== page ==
In Burkina Faso, community organisations are building up medical records for people with HIV, to develop a profile that can be used for planning future access to ARVs. People are being trained in collecting the necessary information, which is then being entered into databases that can provide a more detailed basis for those plans than has previously been available.
In Mombasa, Kenya, an international consortium of NGOs (Shikely, Adungosi) is working with the Kenyan government to to prepare for ARV introduction with a systematic analysis of the strengths and weaknesses of the existing healthcare system. Their process may well be of interest to others doing the same, and has a lot in common with that outlined in HATIP #9, based on resources produced by John Snow, Inc. A very similar process is being undertaken in Rwanda too (Ostyn) and Ghana (Kwasi, Field-Nguer). Could this be what WHO has in mind for the emergency teams that it is preparing to offer to priority countries for ARV access?
Researchers in Mombasa carried out interviews with a number of people with HIV, some of whom had received ARVs, some of whom had received TB treatment, to assess the level of interest in and acceptability of a proposed modified DOTS system for delivering ARV treatment in the community. The main conclusion was that most would prefer to receive such treatment at a clinic rather than at home, since it would enhance their feeling of being in control, including control over disclosure of their HIV status. Another conclusion may be that one size does not fit all people, and that treatment which can support individual preferences and strategies for adherence which people choose for themselves may be more successful in the longer term.
Zambia has seen some extensive community-based discussion of the prerequisites for effective ARV programmes, in which the need for greater efficiency in various systems has been identified by everyone concerned (Dhaliwal). The test will be to see what happens when they actually receive some resources to start implementing effective treatment.
In Kisumu, Kenya, which apparently has the highest HIV prevalence in the country at around 25% of the adult population action to strengthen the health care services is seen as the clear priority before ARVs can be introduced (Otieno).
Similarly, in Kibera a slum district of Nairobi where volunteers work with health workers to provide HIV/AIDS related services, there was a clear need for improvement in training on recognising TB symptoms and access to diagnostics for malaria and other conditions, alongside any action that will be needed when ARVs are introduced there (Marum). Nonetheless, plans to do so are well advanced (Macharia, Muhenje, Njoroge).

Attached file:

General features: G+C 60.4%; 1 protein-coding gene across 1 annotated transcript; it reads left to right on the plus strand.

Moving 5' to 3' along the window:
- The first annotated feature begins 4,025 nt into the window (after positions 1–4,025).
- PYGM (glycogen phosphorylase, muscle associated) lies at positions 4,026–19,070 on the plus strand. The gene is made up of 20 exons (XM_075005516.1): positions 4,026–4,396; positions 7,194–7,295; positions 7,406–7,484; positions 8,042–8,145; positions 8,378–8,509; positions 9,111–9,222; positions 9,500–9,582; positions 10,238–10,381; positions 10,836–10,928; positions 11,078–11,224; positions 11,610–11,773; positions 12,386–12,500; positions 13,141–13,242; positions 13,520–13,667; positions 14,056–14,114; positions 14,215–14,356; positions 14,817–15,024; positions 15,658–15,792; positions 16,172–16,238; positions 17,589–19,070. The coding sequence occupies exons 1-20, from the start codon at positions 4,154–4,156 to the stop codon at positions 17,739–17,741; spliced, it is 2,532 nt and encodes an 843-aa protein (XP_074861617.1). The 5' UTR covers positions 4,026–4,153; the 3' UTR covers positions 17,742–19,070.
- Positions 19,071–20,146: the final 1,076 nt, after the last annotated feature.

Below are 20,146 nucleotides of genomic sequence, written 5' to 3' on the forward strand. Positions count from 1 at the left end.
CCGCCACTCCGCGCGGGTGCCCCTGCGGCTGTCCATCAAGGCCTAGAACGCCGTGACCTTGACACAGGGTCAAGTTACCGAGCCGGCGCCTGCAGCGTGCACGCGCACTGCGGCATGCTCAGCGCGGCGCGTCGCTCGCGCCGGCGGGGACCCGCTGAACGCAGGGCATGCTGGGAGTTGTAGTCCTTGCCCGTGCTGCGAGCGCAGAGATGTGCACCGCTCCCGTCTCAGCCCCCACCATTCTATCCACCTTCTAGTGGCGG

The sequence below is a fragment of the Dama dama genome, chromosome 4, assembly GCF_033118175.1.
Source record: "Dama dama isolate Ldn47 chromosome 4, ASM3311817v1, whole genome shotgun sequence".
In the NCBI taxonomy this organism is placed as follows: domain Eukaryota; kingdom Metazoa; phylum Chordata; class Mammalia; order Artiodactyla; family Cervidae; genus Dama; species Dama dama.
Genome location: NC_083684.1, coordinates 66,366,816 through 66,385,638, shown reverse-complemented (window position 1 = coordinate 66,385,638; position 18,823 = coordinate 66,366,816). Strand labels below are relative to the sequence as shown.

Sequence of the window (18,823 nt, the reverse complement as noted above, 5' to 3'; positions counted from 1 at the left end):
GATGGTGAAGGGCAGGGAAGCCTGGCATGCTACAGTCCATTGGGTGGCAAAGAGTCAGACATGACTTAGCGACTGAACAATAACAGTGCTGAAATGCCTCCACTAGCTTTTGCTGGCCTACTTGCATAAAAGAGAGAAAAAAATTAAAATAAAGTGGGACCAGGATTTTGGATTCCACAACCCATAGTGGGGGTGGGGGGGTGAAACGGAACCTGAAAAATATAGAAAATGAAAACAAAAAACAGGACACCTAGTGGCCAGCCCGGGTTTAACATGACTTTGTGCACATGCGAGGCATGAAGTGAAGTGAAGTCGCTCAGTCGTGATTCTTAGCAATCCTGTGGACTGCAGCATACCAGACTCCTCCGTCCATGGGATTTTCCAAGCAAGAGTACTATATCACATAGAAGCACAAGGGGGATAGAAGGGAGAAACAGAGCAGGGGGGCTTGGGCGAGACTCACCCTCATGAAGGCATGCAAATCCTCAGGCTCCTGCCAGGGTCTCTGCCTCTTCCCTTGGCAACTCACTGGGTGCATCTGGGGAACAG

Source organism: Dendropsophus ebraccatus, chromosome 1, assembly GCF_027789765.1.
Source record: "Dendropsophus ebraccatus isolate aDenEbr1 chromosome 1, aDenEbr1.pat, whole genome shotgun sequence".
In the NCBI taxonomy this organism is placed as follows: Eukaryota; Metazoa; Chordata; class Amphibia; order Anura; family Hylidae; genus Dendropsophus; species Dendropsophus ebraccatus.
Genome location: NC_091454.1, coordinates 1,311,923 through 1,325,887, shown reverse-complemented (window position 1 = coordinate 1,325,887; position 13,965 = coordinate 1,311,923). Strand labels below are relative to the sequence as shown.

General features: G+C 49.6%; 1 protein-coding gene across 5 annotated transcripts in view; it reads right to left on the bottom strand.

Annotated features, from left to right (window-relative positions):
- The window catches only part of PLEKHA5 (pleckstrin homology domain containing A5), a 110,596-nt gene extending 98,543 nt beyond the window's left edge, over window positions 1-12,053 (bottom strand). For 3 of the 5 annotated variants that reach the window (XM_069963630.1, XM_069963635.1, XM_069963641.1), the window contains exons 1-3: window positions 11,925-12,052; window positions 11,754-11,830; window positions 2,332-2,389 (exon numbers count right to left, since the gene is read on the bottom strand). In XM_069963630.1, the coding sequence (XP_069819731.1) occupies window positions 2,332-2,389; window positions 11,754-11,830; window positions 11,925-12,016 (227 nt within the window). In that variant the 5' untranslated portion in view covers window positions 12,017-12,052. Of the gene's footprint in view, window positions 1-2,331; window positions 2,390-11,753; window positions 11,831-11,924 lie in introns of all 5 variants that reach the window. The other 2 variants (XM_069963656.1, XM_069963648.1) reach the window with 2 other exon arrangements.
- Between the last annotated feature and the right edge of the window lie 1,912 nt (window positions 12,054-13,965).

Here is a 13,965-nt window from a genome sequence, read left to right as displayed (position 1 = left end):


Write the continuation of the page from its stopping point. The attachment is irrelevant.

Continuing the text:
In Botswana, which now has Africas highest-profile ARV treatment programme, efforts are now being made to ensure that children can be treated with ARVs by non-paediatric HIV specialists, with the development of dosing charts and schedules for the purpose (Ncube). No sign yet, however, of promised cheaper generic paediatric formulations of the drugs needed.
One of the many practical challenges now being met in Botswana is the establishment of efficient medical records. A hybrid computer-plus-paper system has been chosen for maximum resilience in the face of operating problems and seems to be working well (Hermann).
A proposed electronic system based on handheld computers and wireless connections, at the doubtless soon-to-be-renamed Moi Teaching and Referral Hospital in Kenya, sounds wonderful except that it would be reassuring to know that they, too, had some hard copy back-ups, just in case (Siika).
- Adungosi J. Assessment of health care services before introducing ART in Mombasa, Kenya. 13th ICASA, Nairobi, abstract 959883, 2003.
- Dhaliwal M et al. Community preparedness for ARV treatment in Zambia. 13th ICASA, Nairobi, abstract 375096, 2003.
- Field-Nguer ML et al. Making antiretroviral therapy a part of comprehensive care in Ghana, Kenya and Rwanda: the Start Initiative. 13th ICASA, Nairobi, abstract 398344, 2003.
- Hawken M et al. PLHA views on modified DOT strategy to promote adherence to HAART. 13th ICASA, Nairobi, abstract 493470, 2003.
- Hermann B et al. Developing and implementing a hybrid electronic records management system. 13th ICASA, Nairobi, abstract 291500, 2003.
- Kwasi T et al. Setting up ART program in a district based setting in Ghana. 13th ICASA, Nairobi, abstract 432735, 2003.
- Macharia D et al. Developing comprehensive AIDS care including ARVs in a Nairobi slum. 13th ICASA, Nairobi, abstract 345508, 2003.
- Marum E et al. Assessment of AIDS care and support for slum residents in Nairobi, Kenya. 13th ICASA, Nairobi, abstract , 2003.
- Muhenje O et al. Needs, attitudes and beliefs related to adherence to ARV in Nairobi slum. 13th ICASA, Nairobi, abstract 744637, 2003.
- Ncube P et al. Pediatric antiretroviral treatment dosing guidelines for non-pediatricians. 13th ICASA, Nairobi, abstract 567210, 2003.
- Nguyen V-K et al. Burkina: a community cohort to prepare for expanded access to treatment. 13th ICASA, Nairobi, abstract 295886, 2003.
- Njoroge A et al. Integration of TB/HIV services into a slum community program in Nairobi. 13th ICASA, Nairobi, abstract 438014, 2003.
- Ostyn B et al. Assessment of health care services before introducing ART program in Rwanda. 13th ICASA, Nairobi, abstract 502923, 2003.
* Otieno J et al. Hospital and community health services in anticipation of ARV programs. 13th ICASA, Nairobi, abstract 608866, 2003.
* Shikely K. Process for introducing a district-based ART program in Mombasa, Kenya. 13th ICASA, Nairobi, abstract 199396, 2003.
* Siika A et al. Establishing an electronic medical records system for outpatient care of HIV infected patients at Eldoret, Kenya. 13th ICASA, Nairobi, abstract 300019, 2003.